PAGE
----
Credit: Lisa Emrich
The Virginia chapter of the National Multiple Sclerosis Society (NMMS), of which I am a member, led the way for state advocacy across the country in support of policies that will benefit people living with multiple sclerosis (MS) and other chronic diseases, caregivers and their loved ones, and people who don’t have anyone else to speak up on their behalf.
Becoming an advocate is really easy, and you can take action from home by becoming an MS Activist and signing up for federal action alerts from the National MS Society. But there is something special about traveling to your state capitol, visiting the offices of your state legislatures, speaking your concerns, making your voice heard, and witnessing the legislative process in action if you are fortunate enough to sit in on a meeting of your state congress.
In January 2017, I traveled to Richmond, Virginia, to join other MS activists from across Virginia to collectively present three key issues to delegates and senators of the VA General Assembly. Fortunately, Ashley Kennedy, the senior manager of advocacy for the Virginia-West Virginia chapter of the National MS Society, made the process easy. She has a special talent for creating documents that assist us in clearly presenting the issues and being ready with supportive data and information to answer questions that may be posed during our meetings.
On day one of our two-day event, activists met to learn about the issues being presented by the society during this session of state congress. It was important to note that one of our issues regarding step therapy was being discussed in the VA Senate Commerce and Labor committee on the afternoon of our visits and in the VA House Commerce and Labor committee on the day after our visits. It was successfully passed in the senate, but failed in the house.
Timing is vital
It’s important to mention during our meetings that we understood specific issues were scheduled on the dockets in the immediate future; it demonstrated urgency and allowed committee members to become informed BEFORE making decisions. In 2017, the VA General Assembly session opened on January 11 and closes on February 25. A reconvened session is scheduled for April 5, primarily to discuss governor’s recommendations and vetoed legislation. There is not much time to take care of a year’s worth of business in only 46 days.
On day two, as we made the office visit calls, the building was packed with many other special interest groups attempting to present their own cases in support of various issues despite thunderous rain outside. It was somewhat chaotic and potentially overwhelming. But once you entered each office and could finally sit down to chat with a senator, delegate, legislative aid, or staffer, it was easy to gain their full attention, even if only for 15 minutes.
The night before our meetings, a friend and I researched each legislator we would meet the following day. It was easy to Google the individual legislator to find his/her personal website where issue statements and biographies were provided. This research was helpful in providing kernels of information that could serve as “common ground” when talking with the legislator or their staff. Sometimes developing a strategy of attack ahead of time can be helpful.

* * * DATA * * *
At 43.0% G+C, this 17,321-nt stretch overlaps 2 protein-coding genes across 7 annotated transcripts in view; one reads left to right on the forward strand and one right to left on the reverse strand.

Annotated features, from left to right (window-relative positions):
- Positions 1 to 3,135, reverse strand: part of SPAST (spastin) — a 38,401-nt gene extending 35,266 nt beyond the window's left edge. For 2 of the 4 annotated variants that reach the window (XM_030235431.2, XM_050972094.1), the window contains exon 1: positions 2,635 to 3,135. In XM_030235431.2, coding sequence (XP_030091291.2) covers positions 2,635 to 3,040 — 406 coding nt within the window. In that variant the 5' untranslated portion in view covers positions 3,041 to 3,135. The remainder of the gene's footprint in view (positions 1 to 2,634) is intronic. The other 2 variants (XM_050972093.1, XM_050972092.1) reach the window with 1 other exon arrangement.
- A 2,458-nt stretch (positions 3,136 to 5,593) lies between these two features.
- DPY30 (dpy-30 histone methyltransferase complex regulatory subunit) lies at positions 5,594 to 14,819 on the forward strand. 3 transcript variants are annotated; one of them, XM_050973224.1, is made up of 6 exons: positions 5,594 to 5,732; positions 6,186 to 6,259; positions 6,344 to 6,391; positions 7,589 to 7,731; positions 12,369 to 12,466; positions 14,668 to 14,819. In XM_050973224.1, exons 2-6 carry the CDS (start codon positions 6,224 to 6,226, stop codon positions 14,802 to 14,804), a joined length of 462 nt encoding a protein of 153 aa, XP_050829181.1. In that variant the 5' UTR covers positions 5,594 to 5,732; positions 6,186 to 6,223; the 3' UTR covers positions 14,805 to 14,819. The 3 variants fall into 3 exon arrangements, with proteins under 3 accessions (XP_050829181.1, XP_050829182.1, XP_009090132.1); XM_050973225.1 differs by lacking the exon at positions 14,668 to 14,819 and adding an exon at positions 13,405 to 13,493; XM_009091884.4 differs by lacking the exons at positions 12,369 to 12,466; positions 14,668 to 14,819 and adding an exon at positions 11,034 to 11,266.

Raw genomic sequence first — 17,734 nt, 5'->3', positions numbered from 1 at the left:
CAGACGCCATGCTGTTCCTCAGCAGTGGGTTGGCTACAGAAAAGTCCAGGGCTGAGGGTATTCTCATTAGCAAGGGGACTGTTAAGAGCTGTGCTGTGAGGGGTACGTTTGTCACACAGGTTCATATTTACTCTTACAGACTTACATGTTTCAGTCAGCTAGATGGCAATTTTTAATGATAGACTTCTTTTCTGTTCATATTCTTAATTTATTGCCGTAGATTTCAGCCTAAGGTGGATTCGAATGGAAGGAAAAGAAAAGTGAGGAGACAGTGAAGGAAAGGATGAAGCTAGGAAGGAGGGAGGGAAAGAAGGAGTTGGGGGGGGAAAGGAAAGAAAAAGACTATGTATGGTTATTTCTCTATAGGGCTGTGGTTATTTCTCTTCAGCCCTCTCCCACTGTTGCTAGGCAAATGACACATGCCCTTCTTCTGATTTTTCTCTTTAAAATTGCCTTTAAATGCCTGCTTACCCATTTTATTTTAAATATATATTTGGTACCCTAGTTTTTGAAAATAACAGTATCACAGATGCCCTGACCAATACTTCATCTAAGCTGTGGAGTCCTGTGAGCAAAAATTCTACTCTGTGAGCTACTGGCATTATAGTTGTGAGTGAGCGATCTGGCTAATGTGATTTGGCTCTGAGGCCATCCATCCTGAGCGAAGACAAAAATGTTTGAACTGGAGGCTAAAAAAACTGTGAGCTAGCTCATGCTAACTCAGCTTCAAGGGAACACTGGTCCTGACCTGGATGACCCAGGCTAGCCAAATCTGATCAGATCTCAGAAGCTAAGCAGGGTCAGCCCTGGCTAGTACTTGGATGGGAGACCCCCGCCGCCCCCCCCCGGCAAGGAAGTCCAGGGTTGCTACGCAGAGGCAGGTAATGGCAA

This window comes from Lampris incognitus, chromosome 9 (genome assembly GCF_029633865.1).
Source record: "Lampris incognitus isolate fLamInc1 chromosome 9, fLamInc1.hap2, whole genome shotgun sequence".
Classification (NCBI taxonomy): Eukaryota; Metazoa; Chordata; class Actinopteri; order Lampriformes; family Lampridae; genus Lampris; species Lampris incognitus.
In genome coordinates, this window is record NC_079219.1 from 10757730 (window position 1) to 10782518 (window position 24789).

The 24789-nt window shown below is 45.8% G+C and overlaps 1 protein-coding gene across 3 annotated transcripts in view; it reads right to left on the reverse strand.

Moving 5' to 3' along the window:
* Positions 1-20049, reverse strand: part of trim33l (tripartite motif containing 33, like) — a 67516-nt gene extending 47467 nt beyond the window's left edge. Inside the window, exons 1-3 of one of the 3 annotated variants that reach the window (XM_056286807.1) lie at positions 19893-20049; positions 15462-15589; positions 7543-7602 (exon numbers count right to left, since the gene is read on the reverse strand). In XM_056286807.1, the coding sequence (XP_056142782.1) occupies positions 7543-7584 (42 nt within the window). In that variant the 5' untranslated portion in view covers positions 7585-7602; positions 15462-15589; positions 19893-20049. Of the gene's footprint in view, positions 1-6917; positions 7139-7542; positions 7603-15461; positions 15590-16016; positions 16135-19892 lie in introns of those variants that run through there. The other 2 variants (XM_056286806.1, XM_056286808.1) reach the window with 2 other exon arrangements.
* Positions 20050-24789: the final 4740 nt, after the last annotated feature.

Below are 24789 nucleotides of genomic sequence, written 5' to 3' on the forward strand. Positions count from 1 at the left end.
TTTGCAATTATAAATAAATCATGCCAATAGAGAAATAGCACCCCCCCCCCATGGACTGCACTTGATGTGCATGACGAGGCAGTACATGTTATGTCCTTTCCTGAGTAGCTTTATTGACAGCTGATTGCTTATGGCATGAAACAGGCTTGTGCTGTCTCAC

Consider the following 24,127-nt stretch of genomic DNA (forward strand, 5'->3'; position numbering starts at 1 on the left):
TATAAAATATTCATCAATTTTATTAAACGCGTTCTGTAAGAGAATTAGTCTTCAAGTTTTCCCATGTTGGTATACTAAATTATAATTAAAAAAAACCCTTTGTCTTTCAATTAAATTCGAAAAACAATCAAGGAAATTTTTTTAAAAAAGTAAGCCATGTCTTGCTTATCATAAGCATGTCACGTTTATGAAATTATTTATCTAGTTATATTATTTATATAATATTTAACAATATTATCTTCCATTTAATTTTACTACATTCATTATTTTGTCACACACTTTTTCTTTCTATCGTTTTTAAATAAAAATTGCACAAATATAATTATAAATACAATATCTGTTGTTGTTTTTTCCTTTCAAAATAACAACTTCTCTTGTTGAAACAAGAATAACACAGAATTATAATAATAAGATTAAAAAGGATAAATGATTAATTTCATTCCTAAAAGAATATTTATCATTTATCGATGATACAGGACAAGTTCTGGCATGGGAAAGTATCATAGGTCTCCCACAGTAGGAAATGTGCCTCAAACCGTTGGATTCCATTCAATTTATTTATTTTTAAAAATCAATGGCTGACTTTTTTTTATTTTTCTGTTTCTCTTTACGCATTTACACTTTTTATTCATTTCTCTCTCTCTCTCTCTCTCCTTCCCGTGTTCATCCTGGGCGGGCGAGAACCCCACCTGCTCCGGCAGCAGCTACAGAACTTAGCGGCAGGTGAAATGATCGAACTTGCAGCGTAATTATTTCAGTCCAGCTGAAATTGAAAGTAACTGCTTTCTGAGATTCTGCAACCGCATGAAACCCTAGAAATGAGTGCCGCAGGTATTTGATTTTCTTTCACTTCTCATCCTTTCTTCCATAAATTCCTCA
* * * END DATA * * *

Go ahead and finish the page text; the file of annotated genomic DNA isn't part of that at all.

Important things to remember when you speak with your legislator or their staff
- Thank them for taking the time to speak with you
- Mention if you are a constituent or state a connection you may have to someone who is a constituent in their district
- Clearly state who you are representing and what your main concerns are
- Present them with a folder of hand-outs summarizing your issues and request (Ashley from the NMSS provided us with folders to leave with each office and reference during discussion)
- Ask if they are familiar with your cause (for example, issues directly pertaining to people affected by MS)
- Explain the cause/condition, if necessary, and tell your personal story
- Present the legislative issues that are on your agenda, providing specific details on bill numbers, sponsors and co-sponsors, committee assignments
- Explain details of the proposed legislation and relate how these issues would affect you personally or someone you represent
- Ask for business card(s) and contact information
- Thank them again for their time and support
- Send a personal follow-up thank you note
Who are my state legislators?
Each state’s government website offers different ways to identify your legislators based on your address. Some are easy to navigate while others are a bit more complicated. One website I found that was simple and straightforward was Open States. The data presented on Open States comes from publicly available information, and links to individual legislator pages on state websites are provided.
Check the 2017 NMSS State Action Day calendar to learn more about when volunteers representing the NMSS will be visiting your state capitol. Not every day is listed (e.g., Virginia’s event is not listed) and there is not an event scheduled in every state. If you want to get involved, you should contact your local chapter of the NMSS.
Please note that while Ashley scheduled our meetings with at least 45 VA legislators, some chapters require that you call your legislator’s office independently to schedule your own meeting on your state action day. Advance planning is often required.
Published On: February 10, 2017